Tex-Ethiopian Barbecue- Must Try Ethiopian Cuisine

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The combination of this African spice and a thoroughly Texan dessert is just one small example of the joyous adventure of a meal that can be eaten at what is probably the world’s only Tex-Ethiopian smokehouse.

Owners Patrick and Fasicka Hicks, from Waco and Addis Ababa, respectively, don’t know of another Ethiopian restaurant that has rolled Texas barbecue into its menu, or vice versa,

They didn’t set out to expand Texas barbecue horizons when they opened Smoke’N Ash BBQ as a barbecue-only joint in 2018.

Patrick met Fasicka in 1997, a year after she emigrated from Ethiopia to Arlington. She was working the register at a Diamond Shamrock station and he asked for her number; they’ve been together ever since. They had two kids, and Fasicka cooked the Ethiopian dishes she’d learned from her mother for her own family. Patrick had a day job, but he had grown up watching his family run two now-closed barbecue joints in Waco and Dallas, and always wanted to carry on the tradition. The couple opened a weekend barbecue truck in 2012, and six years later they went all in on a permanent location in Arlington.

In 2019, Fasicka was looking for a new challenge in the Smoke’N Ash kitchen. “I got bored,” she explained, so she looked to her own roots for inspiration. She suggested to Patrick that they add an Ethiopian menu. Patrick admits he was a little worried at first: “We spent a lot of money on the Ethiopian part, and it wasn’t producing.” But now he has no regrets.

The couple thought serving traditional Ethiopian dishes to their barbecue clientele would be confusing, so they decided to treat it as a separate restaurant that just happened to share an address with their barbecue joint. They called it Cherkose Ethiopian Cuisine, after the neighborhood in Addis Ababa where Fasicka grew up and her late mother’s maiden name.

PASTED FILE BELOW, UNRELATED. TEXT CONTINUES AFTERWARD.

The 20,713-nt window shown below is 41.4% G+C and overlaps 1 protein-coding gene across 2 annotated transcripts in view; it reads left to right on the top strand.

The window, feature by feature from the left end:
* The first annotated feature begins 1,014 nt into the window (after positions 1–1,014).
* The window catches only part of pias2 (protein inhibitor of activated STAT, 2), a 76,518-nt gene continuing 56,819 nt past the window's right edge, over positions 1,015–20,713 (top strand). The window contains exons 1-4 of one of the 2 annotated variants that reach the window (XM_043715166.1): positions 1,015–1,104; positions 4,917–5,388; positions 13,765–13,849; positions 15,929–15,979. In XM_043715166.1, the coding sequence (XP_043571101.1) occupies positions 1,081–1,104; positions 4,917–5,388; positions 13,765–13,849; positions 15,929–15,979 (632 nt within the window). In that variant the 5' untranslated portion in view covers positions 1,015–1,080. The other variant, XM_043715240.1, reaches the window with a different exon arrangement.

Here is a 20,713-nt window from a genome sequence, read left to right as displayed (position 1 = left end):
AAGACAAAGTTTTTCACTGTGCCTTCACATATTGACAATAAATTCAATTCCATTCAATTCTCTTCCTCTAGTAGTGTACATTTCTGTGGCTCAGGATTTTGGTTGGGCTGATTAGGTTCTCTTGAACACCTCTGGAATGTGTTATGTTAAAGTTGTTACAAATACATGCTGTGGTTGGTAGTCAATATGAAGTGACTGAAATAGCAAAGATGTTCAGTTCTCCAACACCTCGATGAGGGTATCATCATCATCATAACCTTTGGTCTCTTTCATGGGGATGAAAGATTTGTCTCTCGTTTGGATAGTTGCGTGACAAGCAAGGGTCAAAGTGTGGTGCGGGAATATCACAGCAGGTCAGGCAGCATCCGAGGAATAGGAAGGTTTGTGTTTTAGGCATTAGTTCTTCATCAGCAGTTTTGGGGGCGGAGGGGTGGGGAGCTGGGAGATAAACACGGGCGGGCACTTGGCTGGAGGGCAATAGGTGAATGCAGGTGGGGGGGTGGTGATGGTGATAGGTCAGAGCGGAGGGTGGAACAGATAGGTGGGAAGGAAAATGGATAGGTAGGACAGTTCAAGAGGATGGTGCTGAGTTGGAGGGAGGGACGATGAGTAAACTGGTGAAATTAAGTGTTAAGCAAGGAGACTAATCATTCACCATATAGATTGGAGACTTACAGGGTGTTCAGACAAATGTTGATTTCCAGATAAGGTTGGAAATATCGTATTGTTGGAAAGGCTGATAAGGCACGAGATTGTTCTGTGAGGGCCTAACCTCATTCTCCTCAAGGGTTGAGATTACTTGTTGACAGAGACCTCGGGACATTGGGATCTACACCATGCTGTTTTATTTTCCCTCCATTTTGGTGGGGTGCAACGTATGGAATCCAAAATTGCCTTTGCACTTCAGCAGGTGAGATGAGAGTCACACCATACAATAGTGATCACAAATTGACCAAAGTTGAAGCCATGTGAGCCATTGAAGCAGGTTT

Both Texas barbecue and Ethiopian food are best enjoyed with your hands rather than utensils. Napkins make that possible with barbecue, but Ethiopians use injera, a spongy, flat sourdough bread, to scoop up every bite. At Smoke’N Ash the large Tex-Ethiopian barbecue platters are served on a circular tray lined with injera to soak up all the sauces. More injera is rolled up on the side for tearing and scooping the saucy meats, stews, and vegetables. Fasicka makes her own injera with teff flour imported from Ethiopia.

The food here is both brand-new and rooted in the family’s history, and that includes its history in Texas. On Friday and Saturday, Patrick serves fried rib tips inspired by his many visits to Mitch’s Corner Stop in Waco. Patrick uses the same battering and frying technique as Mitch’s, but the batter is seasoned with berbere spice before and after frying. The preparation sends a classic Texas dish into a new dimension of flavor and smokiness.

source:texas monthly